Stocks are going to be extremely volatile ahead of Union Budget 2017-18, as individuals do not know the likely recommendations of the Union Budget 2017. There is not much of an anticipation this year, though there are reports that suggest some adverse developments.
Here are a few reasons not to buy shares ahead of Union Budget 2017-18.
Taxes on capital gains on shares
In all likelihood we will see a change in capital gains norms for shares. Presently, shares do not attract a capital gains if they are sold after one year. On the other hand all other instruments like gold and real estate attract a capital gains tax. In these cases short term is defined as less than 3 years, while for shares it is just one year. Union Budget 2017-18 may either tax shares in the long term or change the definition for short to to three years. This could result in some serious selling pressure in the markets, it it happens.
GAAR and FIIs
Foreign portfolio investors are expecting clarity from the Union Budget 2017-18 on the General Anti Avoidance Rule (GAAR) provisions that will start in April, especially on whether it will take precedence over individual tax treaties such as those with Singapore or Mauritius. If it does, expect some sell-off from foreign portfolio investors in the Indian market.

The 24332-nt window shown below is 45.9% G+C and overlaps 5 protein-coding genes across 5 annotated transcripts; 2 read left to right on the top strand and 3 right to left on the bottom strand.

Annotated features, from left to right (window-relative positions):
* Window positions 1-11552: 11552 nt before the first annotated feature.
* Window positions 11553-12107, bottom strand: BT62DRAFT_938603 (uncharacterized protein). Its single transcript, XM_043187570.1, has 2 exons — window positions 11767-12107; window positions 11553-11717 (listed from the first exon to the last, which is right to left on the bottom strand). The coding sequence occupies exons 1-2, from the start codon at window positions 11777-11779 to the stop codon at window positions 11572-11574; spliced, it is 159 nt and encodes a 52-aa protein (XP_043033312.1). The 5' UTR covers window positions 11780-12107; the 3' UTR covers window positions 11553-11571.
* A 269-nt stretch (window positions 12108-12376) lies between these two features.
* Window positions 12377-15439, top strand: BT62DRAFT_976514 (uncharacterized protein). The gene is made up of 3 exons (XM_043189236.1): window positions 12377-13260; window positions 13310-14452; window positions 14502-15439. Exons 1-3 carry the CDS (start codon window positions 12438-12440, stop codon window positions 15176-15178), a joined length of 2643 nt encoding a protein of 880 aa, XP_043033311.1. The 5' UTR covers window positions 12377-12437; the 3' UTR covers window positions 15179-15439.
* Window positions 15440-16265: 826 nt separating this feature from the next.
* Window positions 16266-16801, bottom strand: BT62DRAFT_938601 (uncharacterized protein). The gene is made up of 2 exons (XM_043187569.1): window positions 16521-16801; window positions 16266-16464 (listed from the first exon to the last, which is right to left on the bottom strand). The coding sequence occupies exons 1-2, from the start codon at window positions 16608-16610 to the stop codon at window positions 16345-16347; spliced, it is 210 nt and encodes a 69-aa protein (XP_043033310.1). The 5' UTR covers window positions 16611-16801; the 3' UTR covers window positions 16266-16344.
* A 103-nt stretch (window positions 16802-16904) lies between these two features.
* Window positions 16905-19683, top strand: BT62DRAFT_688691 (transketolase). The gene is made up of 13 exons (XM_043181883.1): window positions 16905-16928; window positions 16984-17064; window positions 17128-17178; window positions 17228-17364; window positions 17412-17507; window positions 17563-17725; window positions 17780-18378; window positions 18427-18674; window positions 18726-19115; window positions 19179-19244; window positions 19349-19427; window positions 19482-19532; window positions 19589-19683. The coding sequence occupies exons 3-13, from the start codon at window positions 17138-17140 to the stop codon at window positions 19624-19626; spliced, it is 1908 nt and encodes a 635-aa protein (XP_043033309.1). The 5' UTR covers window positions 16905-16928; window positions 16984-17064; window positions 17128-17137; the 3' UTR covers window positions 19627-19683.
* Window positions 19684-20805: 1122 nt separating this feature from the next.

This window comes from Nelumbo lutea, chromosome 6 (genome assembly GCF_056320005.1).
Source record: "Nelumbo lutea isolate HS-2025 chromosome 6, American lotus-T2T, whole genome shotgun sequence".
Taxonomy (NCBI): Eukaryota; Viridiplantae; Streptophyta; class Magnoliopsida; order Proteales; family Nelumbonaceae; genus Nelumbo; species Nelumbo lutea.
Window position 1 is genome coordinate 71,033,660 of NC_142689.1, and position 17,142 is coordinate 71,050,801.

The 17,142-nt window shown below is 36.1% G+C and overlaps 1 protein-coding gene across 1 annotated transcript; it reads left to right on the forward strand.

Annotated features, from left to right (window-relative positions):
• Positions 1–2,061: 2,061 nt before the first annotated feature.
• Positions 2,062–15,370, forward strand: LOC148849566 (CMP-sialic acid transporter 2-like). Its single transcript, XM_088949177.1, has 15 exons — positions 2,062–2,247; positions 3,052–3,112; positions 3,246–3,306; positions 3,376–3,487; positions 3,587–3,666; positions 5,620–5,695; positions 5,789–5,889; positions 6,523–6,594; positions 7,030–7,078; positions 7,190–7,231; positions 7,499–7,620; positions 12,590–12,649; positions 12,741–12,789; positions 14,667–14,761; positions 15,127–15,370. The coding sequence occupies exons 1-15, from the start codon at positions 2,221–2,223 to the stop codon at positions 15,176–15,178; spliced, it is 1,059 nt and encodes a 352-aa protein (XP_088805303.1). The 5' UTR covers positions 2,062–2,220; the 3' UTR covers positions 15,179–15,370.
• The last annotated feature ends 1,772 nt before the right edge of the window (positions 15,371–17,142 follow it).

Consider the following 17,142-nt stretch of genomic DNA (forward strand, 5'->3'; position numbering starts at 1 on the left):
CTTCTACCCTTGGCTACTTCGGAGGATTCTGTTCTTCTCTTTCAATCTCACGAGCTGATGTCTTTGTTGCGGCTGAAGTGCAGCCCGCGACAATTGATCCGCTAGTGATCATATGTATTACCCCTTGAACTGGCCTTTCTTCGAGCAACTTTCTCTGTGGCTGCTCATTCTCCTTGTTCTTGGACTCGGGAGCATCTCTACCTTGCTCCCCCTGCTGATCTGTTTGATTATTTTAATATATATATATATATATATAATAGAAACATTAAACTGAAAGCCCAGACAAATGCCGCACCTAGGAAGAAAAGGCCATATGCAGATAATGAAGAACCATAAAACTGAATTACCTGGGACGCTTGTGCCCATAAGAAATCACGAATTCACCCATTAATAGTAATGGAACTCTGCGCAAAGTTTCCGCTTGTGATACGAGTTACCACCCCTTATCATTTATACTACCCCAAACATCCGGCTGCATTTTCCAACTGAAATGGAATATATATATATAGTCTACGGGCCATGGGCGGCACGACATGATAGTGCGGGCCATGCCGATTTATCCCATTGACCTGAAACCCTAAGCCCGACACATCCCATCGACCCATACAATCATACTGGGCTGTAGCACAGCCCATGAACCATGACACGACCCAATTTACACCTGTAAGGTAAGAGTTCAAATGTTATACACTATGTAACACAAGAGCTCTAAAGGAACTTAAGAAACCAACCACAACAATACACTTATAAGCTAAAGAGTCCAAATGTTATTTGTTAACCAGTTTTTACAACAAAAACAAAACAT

Securities transaction tax on derivatives
In all probability we might see some increase in the securities transaction tax on derivatives. This might lead to some sell-off in the markets, as the derivatives segment is high value, high volume play.
Markets have run-up too much
In the last few weeks markets have run-up far too much and hence we may see some selling pressure that could now emerge. In fact, we pierced the levels of 27,000 with ease and are now above the 28,000 levels on the Sensex. Clearly, a time to now look at some selling pressure if the Union Budget fails to deliver.
Chances of buying at lower levels are bright
You may get an opportunity to buy shares at lower levels. The mantra has to be: "buy low and sell high" to make money.